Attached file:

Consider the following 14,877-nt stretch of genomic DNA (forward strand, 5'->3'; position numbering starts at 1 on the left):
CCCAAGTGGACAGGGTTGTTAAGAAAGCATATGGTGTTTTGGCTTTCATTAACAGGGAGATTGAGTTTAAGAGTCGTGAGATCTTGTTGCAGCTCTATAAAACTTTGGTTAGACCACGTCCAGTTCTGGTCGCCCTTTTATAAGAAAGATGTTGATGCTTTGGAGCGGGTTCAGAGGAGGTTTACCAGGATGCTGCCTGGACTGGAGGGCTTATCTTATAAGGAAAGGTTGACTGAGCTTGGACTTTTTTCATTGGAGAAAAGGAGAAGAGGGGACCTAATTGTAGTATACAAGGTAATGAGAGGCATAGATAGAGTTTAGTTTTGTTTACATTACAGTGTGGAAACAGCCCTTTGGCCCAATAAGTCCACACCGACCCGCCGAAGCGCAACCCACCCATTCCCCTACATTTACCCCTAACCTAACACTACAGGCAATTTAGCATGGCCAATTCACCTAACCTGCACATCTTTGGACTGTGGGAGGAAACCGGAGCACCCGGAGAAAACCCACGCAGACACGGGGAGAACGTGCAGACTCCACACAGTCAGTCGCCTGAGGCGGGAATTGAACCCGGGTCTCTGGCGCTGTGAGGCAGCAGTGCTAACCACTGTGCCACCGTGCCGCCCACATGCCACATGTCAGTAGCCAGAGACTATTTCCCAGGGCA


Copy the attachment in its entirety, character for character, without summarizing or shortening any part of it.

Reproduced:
Consider the following 14,877-nt stretch of genomic DNA (forward strand, 5'->3'; position numbering starts at 1 on the left):
CCCAAGTGGACAGGGTTGTTAAGAAAGCATATGGTGTTTTGGCTTTCATTAACAGGGAGATTGAGTTTAAGAGTCGTGAGATCTTGTTGCAGCTCTATAAAACTTTGGTTAGACCACGTCCAGTTCTGGTCGCCCTTTTATAAGAAAGATGTTGATGCTTTGGAGCGGGTTCAGAGGAGGTTTACCAGGATGCTGCCTGGACTGGAGGGCTTATCTTATAAGGAAAGGTTGACTGAGCTTGGACTTTTTTCATTGGAGAAAAGGAGAAGAGGGGACCTAATTGTAGTATACAAGGTAATGAGAGGCATAGATAGAGTTTAGTTTTGTTTACATTACAGTGTGGAAACAGCCCTTTGGCCCAATAAGTCCACACCGACCCGCCGAAGCGCAACCCACCCATTCCCCTACATTTACCCCTAACCTAACACTACAGGCAATTTAGCATGGCCAATTCACCTAACCTGCACATCTTTGGACTGTGGGAGGAAACCGGAGCACCCGGAGAAAACCCACGCAGACACGGGGAGAACGTGCAGACTCCACACAGTCAGTCGCCTGAGGCGGGAATTGAACCCGGGTCTCTGGCGCTGTGAGGCAGCAGTGCTAACCACTGTGCCACCGTGCCGCCCACATGCCACATGTCAGTAGCCAGAGACTATTTCCCAGGGCA